Editor’s Note: A version of this article was published by Fox News. Click here to see it.

Another Hard-fought Victory This Week – Sex Trafficking

By | Blog, House Legislative Updates, Legislative Updates, News and Events, Senate Legislative Updates, Sexual Exploitation | No Comments

This week the House passed a sex trafficking bill (H.R. 1865) that would allow state attorneys general and victims to sue websites that knowingly facilitate sex trafficking. This bill was created to target sites like, which is currently under Senate investigation because of the hosting of ads that promoted the trafficking of minors. The legislation passed changes Section 230 of the 1996 Communications Decency Act, which the first circuit ruled shields websites from lawsuits over user-generated content.

This bill was a fight from the very beginning. Fortunately, human trafficking is a big issue nationally, and generally, everyone agrees it is a horrid practice that must be stopped. However, this issue has a lot of money surrounding it, and that means there are a lot of anti-sex trafficking groups with a lot of opinions about how this type of legislation should be handled. This issue also touched the bipartisan golden child of Congress: the tech industry. Democrat and Republican leadership are both heavily funded by the tech industry, and, unfortunately, they hated this bill when it was originally introduced, so we had our work cut out for us.

CWA worked with Rep. Ann Wagner’s (R-Missouri) office almost weekly for a year, meeting and strategizing how to get people in D.C. on board with something for which states were asking. The original bill was altered several times to appease not only the trafficking groups, but also was altered per DOJ’s request. When it passed, it was supported by all 50 state attorneys general. The final bill is a reflection of what should happen in Washington. Everyone: groups, congressional Democrats and Republicans, and the administration, worked together (eventually, not everyone was on board initially) to make a stronger and better piece of legislation.

We were not happy with the Senate counterpart for the House bill. It is what I would refer to as a “pat ourselves on the back” bill; it seems like it is accomplishing something, and it sounds really good, but ultimately it was not as strong as the House bill, and we had major concerns. Unfortunately, we were one of the few who did have major concerns with only the Senate language, and many sex trafficking groups loved the Senate language, but we vocalized those concerns and worked with Rep. Wagner’s office to educate members and leadership on why the House bill is better.

H.R. 1865 passed the U.S. House by a vote of 388-25.   The Senate will take up the House-passed bill the week of March 12.  Congratulations to Rep. Wagner who led the charge on the passage of this bill.  CWA worked long and hard on this legislation.  We look forward to seeing it through to passage in the Senate, also.


Nassar Case Demonstrates Harms of Pornography

By | LBB, Legal, Sex Trafficking / Pornography, Sexual Exploitation | No Comments

The pornography cancer that continues to consume our nation reared its ugly head again as the sentencing hearing of Larry Nassar concluded this week. The former USA Gymnastics doctor was sentenced to up to 175 years in prison by Judge Rosemarie Aquilina, who told him, “I’ve just signed your death warrant.”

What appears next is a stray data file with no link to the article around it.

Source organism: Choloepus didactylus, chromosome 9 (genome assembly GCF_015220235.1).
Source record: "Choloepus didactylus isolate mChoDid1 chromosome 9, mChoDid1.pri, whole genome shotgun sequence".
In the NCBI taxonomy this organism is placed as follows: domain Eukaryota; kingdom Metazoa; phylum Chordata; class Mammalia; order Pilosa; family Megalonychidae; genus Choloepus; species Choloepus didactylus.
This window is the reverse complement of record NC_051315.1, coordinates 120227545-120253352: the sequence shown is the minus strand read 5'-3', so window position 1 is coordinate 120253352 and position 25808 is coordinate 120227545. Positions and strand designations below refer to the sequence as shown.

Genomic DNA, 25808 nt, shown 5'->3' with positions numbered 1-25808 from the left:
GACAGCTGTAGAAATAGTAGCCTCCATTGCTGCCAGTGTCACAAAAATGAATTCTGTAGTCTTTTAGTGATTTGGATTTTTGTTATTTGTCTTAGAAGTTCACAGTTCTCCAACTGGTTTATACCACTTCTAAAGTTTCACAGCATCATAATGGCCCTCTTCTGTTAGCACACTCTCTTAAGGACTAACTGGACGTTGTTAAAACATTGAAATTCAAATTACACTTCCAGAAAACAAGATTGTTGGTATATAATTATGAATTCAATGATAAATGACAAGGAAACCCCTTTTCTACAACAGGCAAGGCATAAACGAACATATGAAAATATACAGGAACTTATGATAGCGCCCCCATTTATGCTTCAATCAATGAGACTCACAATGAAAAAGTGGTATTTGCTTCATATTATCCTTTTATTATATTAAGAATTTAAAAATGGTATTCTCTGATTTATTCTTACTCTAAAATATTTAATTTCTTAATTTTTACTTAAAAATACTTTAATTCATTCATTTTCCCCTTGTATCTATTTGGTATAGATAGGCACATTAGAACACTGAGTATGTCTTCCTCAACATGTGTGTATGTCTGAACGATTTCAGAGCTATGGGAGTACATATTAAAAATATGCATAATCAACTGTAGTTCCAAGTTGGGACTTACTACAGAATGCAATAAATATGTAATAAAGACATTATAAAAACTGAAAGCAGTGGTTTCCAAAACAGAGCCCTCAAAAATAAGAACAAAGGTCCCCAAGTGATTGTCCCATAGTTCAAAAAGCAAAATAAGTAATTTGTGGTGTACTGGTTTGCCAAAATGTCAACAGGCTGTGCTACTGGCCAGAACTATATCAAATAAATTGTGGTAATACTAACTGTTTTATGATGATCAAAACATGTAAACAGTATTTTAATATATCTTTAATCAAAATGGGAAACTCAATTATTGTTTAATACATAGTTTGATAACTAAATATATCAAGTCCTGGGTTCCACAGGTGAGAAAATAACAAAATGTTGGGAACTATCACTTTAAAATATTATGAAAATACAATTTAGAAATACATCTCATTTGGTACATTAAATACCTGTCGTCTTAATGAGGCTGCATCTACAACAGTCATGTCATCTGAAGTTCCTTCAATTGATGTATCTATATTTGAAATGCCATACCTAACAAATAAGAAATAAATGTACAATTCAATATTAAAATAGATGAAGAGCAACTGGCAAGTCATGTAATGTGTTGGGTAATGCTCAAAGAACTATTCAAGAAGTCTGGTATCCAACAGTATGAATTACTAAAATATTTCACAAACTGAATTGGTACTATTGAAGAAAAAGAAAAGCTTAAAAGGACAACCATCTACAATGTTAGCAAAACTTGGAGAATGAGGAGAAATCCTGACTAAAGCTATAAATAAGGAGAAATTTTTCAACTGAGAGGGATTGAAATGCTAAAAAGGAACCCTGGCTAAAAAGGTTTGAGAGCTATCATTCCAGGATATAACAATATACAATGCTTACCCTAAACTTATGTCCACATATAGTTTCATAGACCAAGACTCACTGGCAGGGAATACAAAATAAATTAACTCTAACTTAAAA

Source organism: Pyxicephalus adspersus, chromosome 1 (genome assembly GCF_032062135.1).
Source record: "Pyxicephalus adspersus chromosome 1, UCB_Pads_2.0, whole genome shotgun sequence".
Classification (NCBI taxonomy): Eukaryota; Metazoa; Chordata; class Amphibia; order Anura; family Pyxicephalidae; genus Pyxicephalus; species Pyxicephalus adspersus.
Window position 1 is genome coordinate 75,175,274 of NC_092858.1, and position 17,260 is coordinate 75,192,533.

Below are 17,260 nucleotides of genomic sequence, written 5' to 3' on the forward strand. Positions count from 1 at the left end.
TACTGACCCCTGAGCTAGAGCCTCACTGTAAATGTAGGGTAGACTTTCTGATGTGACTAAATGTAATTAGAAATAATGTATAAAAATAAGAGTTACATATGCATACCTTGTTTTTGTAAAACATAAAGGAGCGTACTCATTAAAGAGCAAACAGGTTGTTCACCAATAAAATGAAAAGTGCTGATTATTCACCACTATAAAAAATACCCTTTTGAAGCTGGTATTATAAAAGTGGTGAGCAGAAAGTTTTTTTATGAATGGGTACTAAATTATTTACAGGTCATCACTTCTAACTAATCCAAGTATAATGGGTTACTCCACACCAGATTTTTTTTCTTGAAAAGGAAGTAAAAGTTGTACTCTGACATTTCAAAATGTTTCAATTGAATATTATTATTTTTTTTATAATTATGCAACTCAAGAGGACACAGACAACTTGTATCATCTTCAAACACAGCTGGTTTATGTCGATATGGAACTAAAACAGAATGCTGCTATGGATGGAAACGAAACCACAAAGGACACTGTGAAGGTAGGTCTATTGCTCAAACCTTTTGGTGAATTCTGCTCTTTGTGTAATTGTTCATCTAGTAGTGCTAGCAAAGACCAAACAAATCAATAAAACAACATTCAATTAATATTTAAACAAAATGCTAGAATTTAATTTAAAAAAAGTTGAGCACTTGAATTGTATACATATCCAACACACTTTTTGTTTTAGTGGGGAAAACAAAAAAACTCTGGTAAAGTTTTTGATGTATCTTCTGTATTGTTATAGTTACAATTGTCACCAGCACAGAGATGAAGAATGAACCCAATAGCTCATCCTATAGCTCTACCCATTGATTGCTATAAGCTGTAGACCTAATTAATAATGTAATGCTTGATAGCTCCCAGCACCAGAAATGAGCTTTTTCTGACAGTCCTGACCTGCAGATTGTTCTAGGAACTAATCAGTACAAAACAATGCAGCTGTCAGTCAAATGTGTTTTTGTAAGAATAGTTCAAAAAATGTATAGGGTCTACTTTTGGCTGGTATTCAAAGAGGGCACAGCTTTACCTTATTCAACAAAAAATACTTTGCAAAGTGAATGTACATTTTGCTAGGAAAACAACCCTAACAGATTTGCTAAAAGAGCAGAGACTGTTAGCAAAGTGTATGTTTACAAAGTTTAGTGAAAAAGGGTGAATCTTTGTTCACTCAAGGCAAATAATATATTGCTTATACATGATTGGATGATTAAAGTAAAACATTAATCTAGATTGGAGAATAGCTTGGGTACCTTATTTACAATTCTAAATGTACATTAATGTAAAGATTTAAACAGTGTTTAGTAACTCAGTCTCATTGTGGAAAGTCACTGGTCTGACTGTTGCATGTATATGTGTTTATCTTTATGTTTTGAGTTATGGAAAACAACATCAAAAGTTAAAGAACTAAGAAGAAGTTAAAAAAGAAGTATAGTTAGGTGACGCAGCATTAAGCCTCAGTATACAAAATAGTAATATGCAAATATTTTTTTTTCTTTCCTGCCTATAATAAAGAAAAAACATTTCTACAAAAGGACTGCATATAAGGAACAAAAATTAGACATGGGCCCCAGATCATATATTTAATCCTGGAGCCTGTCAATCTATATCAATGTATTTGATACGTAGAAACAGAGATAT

Nassar abused more than 150 girls over the past two decades. He got less than what he deserves.

But those getting acquainted with the case now might miss that, just like virtually every other predator in the history of sexual assault, Nassar fed, groomed, and rotted his brain on pornography before and after abusing girls for years.

It was pornography that did him in…

Read the rest of this op-ed as featured exclusively on

Mario Diaz, Esq. is Concerned Women for America’s legal counsel. Follow him on Twitter @mariodiazesq.

Congress: Back in Black?

By | Blog, Sexual Exploitation | No Comments

The Golden Globe Awards show was viewed by 19 million people, and many women in entertainment used it as a platform to stand in solidarity with victims of assault and sexual harassment by powerful men in the industry. They did this by wearing black, which successfully grabbed the national spotlight and drove the media conversation for a solid day, maybe two.  Piggy-backing off this media attention, some members of Congress are planning to wear black to the president’s State of the Union Address later this month.

The issue of sexual harassment in the workplace has finally broken into the national consciousness, as it should have years ago. We applaud the likes of Eva Longoria who launched “Time’s Up,” which has raised millions of dollars for a legal fund to help disadvantaged women who have been sexually harassed. We all agree that #TimesUp on sexual harassment, and now, as a nation, we’re on the edge of our seats; how will this be handled both by specific industries as well as on a congressional level?

#TimesUp for sexual harassment in the workplace, but time is also up for replacing action with slogans and hashtag campaigns. Time’s up for fawning over an actress who calls for the rejection of abject poverty while wearing a $380 sweatshirt declaring said rejection. Time’s up for buying into the illusion that donning a certain color garment is something powerful.

It is not. These are nothing more than gestures.

How does wearing a black dress to an awards show help the waitress with the grabby boss? How does it help the rape victim whose DNA evidence sits unprocessed by state law enforcement for years?

To our congresswomen and senators specifically, how does the choice of a black suit help the low-level staffer who was forced to quit her job because her boss – your colleague – couldn’t keep his hands in his pockets?

What can Hollywood, the media, and Congress actually do besides use hashtags and designer gowns to prove they are in solidarity with the victims of abuse? There are real steps that can be taken.

Congress can start by releasing the list of congressmen and senators who have used taxpayer dollars to keep their victims quiet. Until that list is released, no one is going to take a campaign of color-coordinated outfits seriously. Demand accountability for whatever portion of the $17+ million of tax dollars that was used to cover up the workplace violations and sexual harassment claims against elected officials.